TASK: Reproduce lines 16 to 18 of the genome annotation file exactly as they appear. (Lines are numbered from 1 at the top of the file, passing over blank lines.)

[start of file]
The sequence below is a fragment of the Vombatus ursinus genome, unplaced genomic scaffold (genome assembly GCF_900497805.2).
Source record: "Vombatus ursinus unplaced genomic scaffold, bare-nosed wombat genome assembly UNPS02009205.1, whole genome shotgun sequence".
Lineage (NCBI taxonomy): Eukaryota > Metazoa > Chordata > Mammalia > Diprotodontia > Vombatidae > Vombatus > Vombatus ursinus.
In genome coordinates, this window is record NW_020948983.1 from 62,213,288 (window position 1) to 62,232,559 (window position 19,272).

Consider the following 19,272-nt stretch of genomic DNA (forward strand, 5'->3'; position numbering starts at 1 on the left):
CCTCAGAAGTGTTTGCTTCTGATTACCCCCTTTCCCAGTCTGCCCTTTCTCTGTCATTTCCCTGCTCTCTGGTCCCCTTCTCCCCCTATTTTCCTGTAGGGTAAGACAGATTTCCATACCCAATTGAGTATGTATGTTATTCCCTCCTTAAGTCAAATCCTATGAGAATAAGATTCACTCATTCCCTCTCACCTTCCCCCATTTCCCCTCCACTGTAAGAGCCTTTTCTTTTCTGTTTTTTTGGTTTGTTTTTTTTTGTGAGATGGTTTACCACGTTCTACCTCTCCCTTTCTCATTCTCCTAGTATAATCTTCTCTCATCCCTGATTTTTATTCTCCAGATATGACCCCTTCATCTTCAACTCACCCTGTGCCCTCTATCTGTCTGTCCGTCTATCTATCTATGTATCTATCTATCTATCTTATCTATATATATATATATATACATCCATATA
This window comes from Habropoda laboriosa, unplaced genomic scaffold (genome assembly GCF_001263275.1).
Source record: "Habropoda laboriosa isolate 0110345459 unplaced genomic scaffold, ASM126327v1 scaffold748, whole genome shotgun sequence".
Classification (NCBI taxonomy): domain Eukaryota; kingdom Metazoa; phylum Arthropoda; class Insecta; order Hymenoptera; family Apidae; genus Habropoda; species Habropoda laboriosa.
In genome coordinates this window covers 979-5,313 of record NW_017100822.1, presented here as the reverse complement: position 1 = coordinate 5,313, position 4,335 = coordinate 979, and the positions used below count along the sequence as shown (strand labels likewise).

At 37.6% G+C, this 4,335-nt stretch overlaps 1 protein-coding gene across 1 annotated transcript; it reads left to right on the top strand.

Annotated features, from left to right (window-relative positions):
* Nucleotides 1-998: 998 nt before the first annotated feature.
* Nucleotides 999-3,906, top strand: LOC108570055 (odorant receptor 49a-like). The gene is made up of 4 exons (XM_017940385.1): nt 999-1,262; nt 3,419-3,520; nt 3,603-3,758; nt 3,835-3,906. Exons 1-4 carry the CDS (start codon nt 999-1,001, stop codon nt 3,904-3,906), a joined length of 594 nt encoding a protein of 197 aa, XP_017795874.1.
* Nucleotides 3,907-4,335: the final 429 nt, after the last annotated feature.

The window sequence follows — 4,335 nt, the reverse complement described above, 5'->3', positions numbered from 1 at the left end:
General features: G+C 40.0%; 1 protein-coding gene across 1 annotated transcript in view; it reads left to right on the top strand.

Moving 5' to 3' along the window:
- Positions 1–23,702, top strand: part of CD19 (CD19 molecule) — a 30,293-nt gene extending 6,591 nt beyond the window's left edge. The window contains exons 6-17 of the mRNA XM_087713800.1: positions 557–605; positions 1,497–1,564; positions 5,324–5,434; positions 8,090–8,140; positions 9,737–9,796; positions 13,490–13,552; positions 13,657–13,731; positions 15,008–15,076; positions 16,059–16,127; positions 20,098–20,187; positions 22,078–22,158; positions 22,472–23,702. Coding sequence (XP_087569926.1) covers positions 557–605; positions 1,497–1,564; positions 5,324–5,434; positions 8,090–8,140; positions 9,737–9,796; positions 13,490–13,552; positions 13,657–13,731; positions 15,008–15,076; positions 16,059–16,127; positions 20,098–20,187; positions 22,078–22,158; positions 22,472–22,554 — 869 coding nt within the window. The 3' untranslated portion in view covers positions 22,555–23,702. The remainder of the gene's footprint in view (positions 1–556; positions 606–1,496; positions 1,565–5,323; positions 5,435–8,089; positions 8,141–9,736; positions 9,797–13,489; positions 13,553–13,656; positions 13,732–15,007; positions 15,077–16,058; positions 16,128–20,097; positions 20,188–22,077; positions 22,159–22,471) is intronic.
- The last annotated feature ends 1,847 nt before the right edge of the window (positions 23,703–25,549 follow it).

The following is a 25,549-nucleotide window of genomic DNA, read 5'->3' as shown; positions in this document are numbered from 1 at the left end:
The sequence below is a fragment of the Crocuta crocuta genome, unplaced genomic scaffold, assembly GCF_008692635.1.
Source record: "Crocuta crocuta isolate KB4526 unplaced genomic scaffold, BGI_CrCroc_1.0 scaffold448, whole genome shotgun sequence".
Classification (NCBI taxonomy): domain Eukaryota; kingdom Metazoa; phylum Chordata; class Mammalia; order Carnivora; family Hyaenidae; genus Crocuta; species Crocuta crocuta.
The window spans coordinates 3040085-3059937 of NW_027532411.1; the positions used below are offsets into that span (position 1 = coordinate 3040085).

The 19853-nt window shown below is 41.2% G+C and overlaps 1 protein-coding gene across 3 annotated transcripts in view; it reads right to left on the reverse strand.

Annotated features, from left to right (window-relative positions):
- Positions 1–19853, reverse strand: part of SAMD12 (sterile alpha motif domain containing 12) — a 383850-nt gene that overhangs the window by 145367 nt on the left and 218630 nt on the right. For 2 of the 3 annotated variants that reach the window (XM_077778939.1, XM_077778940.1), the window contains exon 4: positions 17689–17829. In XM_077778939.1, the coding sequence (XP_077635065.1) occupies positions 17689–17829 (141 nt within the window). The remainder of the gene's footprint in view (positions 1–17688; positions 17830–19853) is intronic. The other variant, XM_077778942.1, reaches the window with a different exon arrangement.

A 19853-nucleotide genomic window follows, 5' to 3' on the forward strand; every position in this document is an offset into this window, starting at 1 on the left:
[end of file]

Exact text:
The window sequence follows — 4,335 nt, the reverse complement described above, 5'->3', positions numbered from 1 at the left end:
General features: G+C 40.0%; 1 protein-coding gene across 1 annotated transcript in view; it reads left to right on the top strand.

Moving 5' to 3' along the window: